The woman was helped upstairs and laid down. On cross-examination the witness could not say who the man was that he saw beat the girl. He further stated he saw no weapon involved. That he saw nothing in the man's hand. He agreed that the girl was in pretty bad shape and needed medical care right then. Mrs. Benson testified that when she looked out the window:
"There was 3 men out there, one was standing up against the door and then there was one that was kicking her and one had a board and was hitting her, and she was begging them to stop and one of them quit for a few minutes and she got up and the other one knocked her down and the one that had quit first grabbed her purse and opened it up and began searching it and said "She doesn't have any money in here," and threw the purse down again, so she got up to her feet again and he knocked her down again and one of them was kicking her with his heels and the other one was standing off to the side but every time she would get up they would knock her down * * *."
She further stated that the girl came to her house and was helped upstairs and was gasping for breath. That the officers came and left and that Jeep O'Neal came and took the girl away. She didn't know where the girl was taken.
¶6 Officer Thompson testified upon arrival he found the girl crawling up the stairs:
"She was crawling up the steps, she couldn't walk. We got her on up the steps and laid her on the divan and she had quite a few marks on her that I could see at the time."
He further testified she was hysterical, breathing hard and in pretty rough shape. That he left her there, did not call a doctor. That Jeep O'Neal promised to call one.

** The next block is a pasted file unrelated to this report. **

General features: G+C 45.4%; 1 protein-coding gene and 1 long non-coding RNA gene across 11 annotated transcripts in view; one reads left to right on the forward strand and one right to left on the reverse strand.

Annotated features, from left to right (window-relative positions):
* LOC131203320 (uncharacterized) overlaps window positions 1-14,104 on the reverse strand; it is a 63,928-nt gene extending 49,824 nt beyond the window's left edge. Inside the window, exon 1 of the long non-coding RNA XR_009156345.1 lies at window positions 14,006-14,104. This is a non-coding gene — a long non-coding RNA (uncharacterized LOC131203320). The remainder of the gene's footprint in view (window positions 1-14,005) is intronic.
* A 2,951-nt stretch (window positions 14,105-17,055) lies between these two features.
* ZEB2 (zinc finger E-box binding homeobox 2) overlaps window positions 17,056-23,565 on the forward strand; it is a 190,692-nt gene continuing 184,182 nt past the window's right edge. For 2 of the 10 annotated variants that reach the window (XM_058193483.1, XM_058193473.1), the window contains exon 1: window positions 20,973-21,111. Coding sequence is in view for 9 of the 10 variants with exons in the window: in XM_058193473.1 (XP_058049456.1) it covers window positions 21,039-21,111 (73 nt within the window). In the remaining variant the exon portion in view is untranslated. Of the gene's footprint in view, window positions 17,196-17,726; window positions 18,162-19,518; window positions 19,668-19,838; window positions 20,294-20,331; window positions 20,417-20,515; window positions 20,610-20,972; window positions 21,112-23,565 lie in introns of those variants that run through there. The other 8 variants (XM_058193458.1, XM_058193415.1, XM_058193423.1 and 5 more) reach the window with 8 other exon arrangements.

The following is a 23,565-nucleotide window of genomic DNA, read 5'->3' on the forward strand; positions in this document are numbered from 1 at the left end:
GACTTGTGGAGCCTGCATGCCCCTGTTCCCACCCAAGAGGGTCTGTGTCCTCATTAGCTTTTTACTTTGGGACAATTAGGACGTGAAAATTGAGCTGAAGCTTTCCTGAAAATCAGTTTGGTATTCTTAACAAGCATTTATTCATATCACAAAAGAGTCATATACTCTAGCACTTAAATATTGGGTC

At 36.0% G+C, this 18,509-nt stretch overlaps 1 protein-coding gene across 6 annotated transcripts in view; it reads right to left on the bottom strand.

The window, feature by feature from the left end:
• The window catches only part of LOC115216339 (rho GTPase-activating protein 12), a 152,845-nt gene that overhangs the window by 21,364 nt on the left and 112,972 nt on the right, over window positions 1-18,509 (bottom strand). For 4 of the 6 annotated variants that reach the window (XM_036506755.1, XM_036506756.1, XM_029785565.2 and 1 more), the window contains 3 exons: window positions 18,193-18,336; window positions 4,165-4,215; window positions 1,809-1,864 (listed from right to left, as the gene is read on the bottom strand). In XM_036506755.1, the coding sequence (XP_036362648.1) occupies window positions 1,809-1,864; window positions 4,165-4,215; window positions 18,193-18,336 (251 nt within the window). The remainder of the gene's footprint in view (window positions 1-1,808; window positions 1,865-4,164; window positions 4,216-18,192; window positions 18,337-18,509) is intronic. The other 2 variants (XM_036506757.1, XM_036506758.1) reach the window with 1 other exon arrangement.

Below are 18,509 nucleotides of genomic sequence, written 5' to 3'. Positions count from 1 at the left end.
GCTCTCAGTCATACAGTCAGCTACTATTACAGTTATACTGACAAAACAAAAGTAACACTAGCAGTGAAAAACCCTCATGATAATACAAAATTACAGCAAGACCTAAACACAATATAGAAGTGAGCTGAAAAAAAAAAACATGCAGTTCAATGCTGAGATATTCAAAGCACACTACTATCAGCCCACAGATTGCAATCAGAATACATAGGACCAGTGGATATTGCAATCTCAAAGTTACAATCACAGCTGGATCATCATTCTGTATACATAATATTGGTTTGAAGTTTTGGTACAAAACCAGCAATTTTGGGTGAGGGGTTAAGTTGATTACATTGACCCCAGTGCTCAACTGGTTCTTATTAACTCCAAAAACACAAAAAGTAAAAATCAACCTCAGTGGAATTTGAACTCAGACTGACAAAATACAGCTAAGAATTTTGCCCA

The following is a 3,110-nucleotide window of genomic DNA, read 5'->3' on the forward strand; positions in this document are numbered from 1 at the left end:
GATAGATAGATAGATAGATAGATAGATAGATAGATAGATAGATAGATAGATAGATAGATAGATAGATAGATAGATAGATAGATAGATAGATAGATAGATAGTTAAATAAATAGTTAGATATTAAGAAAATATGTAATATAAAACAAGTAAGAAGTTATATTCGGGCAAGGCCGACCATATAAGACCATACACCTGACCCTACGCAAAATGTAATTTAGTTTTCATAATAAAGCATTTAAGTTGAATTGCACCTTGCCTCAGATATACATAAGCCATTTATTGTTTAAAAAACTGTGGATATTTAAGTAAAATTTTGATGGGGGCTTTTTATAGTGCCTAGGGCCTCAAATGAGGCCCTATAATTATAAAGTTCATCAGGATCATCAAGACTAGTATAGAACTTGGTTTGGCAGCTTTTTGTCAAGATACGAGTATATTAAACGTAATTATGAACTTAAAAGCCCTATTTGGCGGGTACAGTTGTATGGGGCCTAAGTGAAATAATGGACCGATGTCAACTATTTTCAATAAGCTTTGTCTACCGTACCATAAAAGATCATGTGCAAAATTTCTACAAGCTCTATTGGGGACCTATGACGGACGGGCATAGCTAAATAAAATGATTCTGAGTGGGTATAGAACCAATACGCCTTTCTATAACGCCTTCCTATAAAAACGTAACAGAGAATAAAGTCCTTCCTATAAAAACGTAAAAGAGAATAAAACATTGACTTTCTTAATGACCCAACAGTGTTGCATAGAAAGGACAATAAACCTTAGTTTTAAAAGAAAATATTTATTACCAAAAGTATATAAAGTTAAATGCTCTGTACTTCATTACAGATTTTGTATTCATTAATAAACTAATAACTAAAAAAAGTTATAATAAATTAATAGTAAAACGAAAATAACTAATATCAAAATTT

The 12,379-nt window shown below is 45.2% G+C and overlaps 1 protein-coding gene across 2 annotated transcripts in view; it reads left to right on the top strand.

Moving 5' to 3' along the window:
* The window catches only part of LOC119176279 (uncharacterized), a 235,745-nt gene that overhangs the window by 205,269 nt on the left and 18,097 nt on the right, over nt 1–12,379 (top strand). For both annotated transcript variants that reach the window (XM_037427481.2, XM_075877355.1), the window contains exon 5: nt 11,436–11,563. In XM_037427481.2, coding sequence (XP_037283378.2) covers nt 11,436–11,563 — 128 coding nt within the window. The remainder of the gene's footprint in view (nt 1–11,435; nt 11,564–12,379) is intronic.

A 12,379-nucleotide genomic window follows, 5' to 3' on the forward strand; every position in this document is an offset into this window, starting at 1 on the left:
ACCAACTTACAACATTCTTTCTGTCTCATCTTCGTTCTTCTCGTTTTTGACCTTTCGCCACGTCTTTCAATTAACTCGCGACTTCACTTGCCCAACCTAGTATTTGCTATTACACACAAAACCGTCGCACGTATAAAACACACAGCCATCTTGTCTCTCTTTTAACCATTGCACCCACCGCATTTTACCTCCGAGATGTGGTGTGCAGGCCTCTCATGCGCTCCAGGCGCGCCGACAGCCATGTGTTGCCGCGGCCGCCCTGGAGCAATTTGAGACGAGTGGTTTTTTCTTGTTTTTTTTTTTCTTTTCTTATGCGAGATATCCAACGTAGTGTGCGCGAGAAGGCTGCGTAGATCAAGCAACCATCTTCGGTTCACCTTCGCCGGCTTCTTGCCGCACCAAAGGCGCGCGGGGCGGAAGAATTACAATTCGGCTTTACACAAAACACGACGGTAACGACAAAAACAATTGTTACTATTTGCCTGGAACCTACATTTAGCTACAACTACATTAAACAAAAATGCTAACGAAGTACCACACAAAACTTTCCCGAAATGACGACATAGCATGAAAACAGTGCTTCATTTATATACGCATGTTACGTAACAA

¶7 Prosecuting witness was seen about 8:30 p.m. by Dr. John R. McInnis and summarized the injuries as follows:
"I found that her right eye was practically closed, it was swollen and blue; it had been traumitized and the side of her head had been hit or bruised with something and her arm and shoulder and her back, across her back, were blue and bruised places, subcutaneous hematoma would cause a black eye we speak of, the same type of thing under the skin. She was complaining of her eye particularly; we had x-rays made of her eye and her ribs and across her back, and her legs and thighs were bruised up pretty severely. It looked as though she had been severely beaten with something or traumatized severely, probably with I believe it would have had to been with some kind of a blunt instrument. She wasn't cut, she was bruised but not severely, the skin wasn't broken in other words, it was just a severe beating. We got the x-rays and there were no fractures, no bones broken in her orbital ridge or the area about her face or her nose, no fractures there or in her ribs. She was just painfully sore and there was no treatment indicated except go to bed. We didn't put her in the hospital or anything like that, it wasn't necessary for that, and just let it wear off and told her to put some cold packs to it if it was bad and hurt her a great deal, but it had been several hours since this had happened, probably ten or twelve hours."